The Northern Echo conducted an interview with Dave Prowse when he released his autobiography a few years ago. We reproduce it here, as a tribute to a man who had a remarkable career.

He played one of the most recognised characters in movie history, but it’s a more prosaic role which fills him with the most pride. Andrew White speaks to Dave Prowse.

DAVE PROWSE has been a been a Mr Universe contender, a champion weightlifter and a friend to royalty, film stars and politicians.

  • Darth Vader actor Dave Prowse dies aged 85

The Bristol-born actor was Superman’s personal trainer, is a lifelong friend of the Incredible Hulk and has twice played Frankenstein’s monster He’s appeared in some of the biggest movies of all time, worked with some of the most respected directors and actors in the business and appeared in some of the most iconic shows in British television history.

And of course – after donning the black suit of one of the screen’s greatest ever villains in the original Star Wars trilogy – Dave Prowse IS Darth Vader, But ask him what has been the pinnacle of his career and he’ll answer instantly: “The Green Cross Code Man.”

The superhero clad in less-than-flattering green tights who taught a generation of youngsters how to cross the road safely is what Prowse considers his greatest achievement by some distance.

“Without a doubt the Green Cross Code Man takes pride of place,” he says. “It became very much a vocation, I got so involved in it.

“I absolutely loved it. I really enjoy people coming up to me and saying, ‘Do you realise you saved my life?’ It’s amazing.”

Prowse was the Green Cross Code Man for 14 years from 1976 – starring in several fondly remembered road safety adverts and then promoting the message in schools up and down the country.

“The Green Cross Code Man gave me something that no other job ever could – it allowed me to help save thousands of lives,” says Prowse with undisguised pride.

And the statistics back up his claim. When Prowse started in the job, more than 40,000 children a year were being killed or injured on Britain’s roads. That figure had halved to 20,000 by the time he hung his suit up in 1990.

Prowse has especially fond memories of the days he used to visit schools in his Green Cross Code Man persona and his devotion to the cause earned him his greatest accolade, an MBE in the Queen’s New Year’s Honours List of 2000 for services to road safety and charity.

“It was a wonderful time,” says Prowse, who admits he still has the suit he wore with such aplomb.

“I loved every minute of it and if they asked me to be the Green Cross Code Man again, I’d jump at it.”

For most of the adverts, Prowse’s voice was over-dubbed because it was feared many people would not be able to decipher his lilting West Country accent.

It was something he would experience again in what was to become his most famous role.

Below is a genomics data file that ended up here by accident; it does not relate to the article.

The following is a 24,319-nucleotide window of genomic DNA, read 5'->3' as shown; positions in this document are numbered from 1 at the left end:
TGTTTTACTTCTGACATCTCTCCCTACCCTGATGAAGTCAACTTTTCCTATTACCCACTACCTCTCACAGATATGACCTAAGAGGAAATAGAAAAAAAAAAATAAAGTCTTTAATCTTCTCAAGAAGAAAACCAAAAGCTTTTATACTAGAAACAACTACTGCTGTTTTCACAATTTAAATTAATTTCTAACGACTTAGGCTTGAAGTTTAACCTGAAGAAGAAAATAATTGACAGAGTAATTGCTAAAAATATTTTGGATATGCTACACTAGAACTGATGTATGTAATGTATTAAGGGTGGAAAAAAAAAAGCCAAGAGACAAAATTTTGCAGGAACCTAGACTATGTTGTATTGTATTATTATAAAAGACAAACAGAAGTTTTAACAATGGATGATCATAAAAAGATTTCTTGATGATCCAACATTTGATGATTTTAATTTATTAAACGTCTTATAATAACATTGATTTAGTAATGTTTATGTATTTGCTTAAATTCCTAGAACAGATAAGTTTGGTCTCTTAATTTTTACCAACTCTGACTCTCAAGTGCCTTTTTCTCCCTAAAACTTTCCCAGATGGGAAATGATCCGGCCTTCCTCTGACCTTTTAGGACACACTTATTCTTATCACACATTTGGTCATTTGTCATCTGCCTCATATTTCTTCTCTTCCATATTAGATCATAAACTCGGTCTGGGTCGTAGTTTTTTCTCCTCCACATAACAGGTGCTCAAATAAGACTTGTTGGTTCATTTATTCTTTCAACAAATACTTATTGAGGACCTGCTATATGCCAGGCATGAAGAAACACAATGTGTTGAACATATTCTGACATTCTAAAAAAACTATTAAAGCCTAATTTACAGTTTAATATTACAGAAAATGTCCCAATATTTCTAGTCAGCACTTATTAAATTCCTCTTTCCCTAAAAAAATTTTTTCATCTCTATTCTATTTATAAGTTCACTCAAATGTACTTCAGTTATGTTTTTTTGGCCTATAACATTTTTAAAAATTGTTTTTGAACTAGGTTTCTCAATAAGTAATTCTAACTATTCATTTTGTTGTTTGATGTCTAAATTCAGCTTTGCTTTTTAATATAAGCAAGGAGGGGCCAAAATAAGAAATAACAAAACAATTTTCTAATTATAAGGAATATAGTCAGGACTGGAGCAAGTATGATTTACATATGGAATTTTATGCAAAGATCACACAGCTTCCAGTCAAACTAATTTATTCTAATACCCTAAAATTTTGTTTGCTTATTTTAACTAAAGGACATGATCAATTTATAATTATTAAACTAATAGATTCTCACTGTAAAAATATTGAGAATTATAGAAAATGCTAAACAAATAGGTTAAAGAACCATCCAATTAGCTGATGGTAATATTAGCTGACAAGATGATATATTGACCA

WHEN George Lucas offered him the job as Darth Vader on Star Wars – he initially asked him to play Chewbacca – Prowse had no idea he would not be providing the voice as well.

He spoke the Vader lines on set, only for them to be famously over-dubbed later by James Earl Jones.

Prowse accepts this was the right decision, but the fact that he was not told was symptomatic of the attitude of the film-makers “They were paranoid about security,” he says.

“They were frightened to death that anything to do with the film was going to get out – that was the biggest problem. I had to be so careful.”

Although the security issues soured his experiences on Star Wars, Prowse still speaks warmly of the whole experience and has nothing but kind words for Lucas and his co-stars.

It is a sentiment repeated throughout his new autobiography, Straight From the Force’s Mouth.

In the book, which includes a foreword from Incredible Hulk actor Lou Ferrigno, Prowse details the remarkable career he built after being written off with arthritis at the age of 15.

After seeing his Mr Universe ambitions thwarted because of his “ugly feet”, he became British weightlifting champion and ran his own gym before becaming an actor – since when he has never looked back.

His movie credits include A Clockwork Orange, Jabberwocky and three Hammer horror films, he was Christopher Reeve’s physical trainer for the first Superman film and he’s worked with such luminaries as, Ridley Scott, Peter Sellars and Howard Keel.

His impressive list of TV credits includes Morecambe and Wise, Up Pompeii, The Benny Hill Show, The Two Ronnies and Dr Who.

And he has picked up a wealth of stories and anecdotes along the way featuring, among many others, Esther Rantzen, the Crown Prince of Saudi Arabia, John Wayne – and a fruitbat named Balls.

Despite recently having had a hip, femur and knee replacement, which has limited his workload this year, 76-year-old Prowse is not planning to slow down.

“It’s been an interesting career and all because of the fact that I was big and muscular and – though I say so myself – reasonably good looking, he says.

“Everything about my career has been enjoyable.

Life has been good. I’ve travelled all over the world doing personal appearances – and all at somebody else’s expense.”

Straight From The Force’s Mouth is available from Apex Publishing, priced £20.